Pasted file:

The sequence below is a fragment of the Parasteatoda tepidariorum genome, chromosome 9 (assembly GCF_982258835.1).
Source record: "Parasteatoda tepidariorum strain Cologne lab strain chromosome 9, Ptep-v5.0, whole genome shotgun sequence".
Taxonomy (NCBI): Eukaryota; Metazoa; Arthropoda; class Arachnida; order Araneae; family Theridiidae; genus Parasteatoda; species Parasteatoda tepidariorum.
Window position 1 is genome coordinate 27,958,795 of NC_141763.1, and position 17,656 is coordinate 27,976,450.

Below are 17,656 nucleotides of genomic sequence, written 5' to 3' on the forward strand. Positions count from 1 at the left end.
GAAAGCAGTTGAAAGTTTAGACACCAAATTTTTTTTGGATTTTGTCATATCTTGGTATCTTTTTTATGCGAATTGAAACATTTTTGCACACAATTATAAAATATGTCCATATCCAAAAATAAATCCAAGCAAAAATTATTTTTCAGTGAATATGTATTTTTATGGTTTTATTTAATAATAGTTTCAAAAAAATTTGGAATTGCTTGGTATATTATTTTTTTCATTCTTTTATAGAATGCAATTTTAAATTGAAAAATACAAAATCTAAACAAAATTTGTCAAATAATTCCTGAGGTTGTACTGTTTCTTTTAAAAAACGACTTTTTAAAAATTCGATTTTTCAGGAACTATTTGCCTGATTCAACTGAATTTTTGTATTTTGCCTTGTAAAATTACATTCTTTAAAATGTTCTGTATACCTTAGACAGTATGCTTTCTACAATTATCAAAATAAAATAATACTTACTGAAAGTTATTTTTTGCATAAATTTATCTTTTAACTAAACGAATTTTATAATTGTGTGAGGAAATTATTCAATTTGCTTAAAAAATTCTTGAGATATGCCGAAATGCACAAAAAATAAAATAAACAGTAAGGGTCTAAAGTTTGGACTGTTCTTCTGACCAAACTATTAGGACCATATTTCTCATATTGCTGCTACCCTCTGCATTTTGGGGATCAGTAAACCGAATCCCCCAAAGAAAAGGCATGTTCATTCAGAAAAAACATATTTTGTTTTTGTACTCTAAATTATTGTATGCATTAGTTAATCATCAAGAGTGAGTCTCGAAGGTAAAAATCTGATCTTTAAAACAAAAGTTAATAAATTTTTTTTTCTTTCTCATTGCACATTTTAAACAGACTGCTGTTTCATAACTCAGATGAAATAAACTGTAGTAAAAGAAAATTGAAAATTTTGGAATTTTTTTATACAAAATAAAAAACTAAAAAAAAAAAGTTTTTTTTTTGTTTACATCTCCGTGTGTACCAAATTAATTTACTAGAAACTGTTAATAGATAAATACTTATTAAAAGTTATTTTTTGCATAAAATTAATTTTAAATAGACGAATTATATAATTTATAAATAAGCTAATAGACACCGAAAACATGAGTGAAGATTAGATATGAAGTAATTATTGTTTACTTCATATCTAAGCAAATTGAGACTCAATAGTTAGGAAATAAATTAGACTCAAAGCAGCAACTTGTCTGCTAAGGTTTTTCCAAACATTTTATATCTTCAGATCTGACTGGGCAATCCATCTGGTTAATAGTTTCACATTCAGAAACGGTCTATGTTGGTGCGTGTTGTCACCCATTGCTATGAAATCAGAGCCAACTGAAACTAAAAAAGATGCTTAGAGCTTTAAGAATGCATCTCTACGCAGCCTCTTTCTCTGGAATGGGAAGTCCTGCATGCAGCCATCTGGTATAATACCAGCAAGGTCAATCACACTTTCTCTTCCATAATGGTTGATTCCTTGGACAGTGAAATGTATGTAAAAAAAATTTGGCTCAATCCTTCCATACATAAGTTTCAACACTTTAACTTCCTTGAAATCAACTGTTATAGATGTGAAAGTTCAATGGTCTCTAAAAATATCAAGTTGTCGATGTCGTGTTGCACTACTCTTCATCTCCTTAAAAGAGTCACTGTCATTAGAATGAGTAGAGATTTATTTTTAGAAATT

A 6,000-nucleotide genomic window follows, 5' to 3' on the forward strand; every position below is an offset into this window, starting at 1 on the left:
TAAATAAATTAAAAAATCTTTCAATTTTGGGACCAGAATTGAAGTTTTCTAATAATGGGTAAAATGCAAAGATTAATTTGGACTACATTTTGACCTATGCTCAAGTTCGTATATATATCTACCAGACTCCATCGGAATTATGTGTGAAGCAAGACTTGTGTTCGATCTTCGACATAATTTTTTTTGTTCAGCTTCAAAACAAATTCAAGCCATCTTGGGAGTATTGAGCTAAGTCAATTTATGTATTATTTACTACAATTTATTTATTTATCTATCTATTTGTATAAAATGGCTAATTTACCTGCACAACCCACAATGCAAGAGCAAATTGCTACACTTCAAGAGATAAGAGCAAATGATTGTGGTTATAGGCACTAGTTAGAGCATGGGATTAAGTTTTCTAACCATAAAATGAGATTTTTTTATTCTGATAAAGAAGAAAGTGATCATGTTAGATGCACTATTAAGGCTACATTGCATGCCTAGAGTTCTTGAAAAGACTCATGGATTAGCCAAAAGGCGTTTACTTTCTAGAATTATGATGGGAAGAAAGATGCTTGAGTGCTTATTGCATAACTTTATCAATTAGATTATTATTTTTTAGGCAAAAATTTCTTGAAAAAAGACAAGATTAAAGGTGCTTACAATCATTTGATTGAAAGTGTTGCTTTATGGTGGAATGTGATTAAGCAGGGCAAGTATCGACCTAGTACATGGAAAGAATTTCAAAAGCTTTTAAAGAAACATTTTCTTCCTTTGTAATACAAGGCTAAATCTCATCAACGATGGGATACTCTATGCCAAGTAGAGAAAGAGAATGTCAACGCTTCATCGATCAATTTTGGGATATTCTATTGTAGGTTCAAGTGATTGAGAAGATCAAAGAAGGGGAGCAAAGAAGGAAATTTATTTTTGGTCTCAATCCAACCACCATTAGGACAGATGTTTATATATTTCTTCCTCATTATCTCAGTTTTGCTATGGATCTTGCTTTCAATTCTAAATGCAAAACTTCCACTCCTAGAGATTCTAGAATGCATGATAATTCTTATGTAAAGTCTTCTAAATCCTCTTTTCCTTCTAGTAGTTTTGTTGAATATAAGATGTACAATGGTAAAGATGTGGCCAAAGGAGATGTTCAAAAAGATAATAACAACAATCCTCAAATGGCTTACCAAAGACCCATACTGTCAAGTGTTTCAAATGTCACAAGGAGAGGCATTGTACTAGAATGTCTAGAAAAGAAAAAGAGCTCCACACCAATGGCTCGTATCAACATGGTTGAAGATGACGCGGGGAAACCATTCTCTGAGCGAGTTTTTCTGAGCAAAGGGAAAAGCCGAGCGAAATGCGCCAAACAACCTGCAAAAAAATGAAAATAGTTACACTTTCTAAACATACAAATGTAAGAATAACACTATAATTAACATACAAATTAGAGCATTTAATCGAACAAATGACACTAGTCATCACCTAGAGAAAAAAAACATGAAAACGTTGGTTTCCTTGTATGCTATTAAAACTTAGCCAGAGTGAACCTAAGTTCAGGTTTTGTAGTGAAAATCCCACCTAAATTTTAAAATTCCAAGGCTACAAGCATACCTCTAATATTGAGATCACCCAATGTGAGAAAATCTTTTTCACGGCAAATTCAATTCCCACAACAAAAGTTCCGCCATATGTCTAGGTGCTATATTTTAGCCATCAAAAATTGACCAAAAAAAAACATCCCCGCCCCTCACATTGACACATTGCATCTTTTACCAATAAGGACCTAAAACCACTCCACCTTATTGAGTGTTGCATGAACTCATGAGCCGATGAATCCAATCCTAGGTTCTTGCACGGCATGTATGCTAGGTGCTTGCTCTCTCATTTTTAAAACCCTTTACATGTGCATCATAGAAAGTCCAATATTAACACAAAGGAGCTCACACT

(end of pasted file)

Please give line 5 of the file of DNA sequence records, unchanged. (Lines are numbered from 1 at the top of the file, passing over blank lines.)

Below are 17,656 nucleotides of genomic sequence, written 5' to 3' on the forward strand. Positions count from 1 at the left end.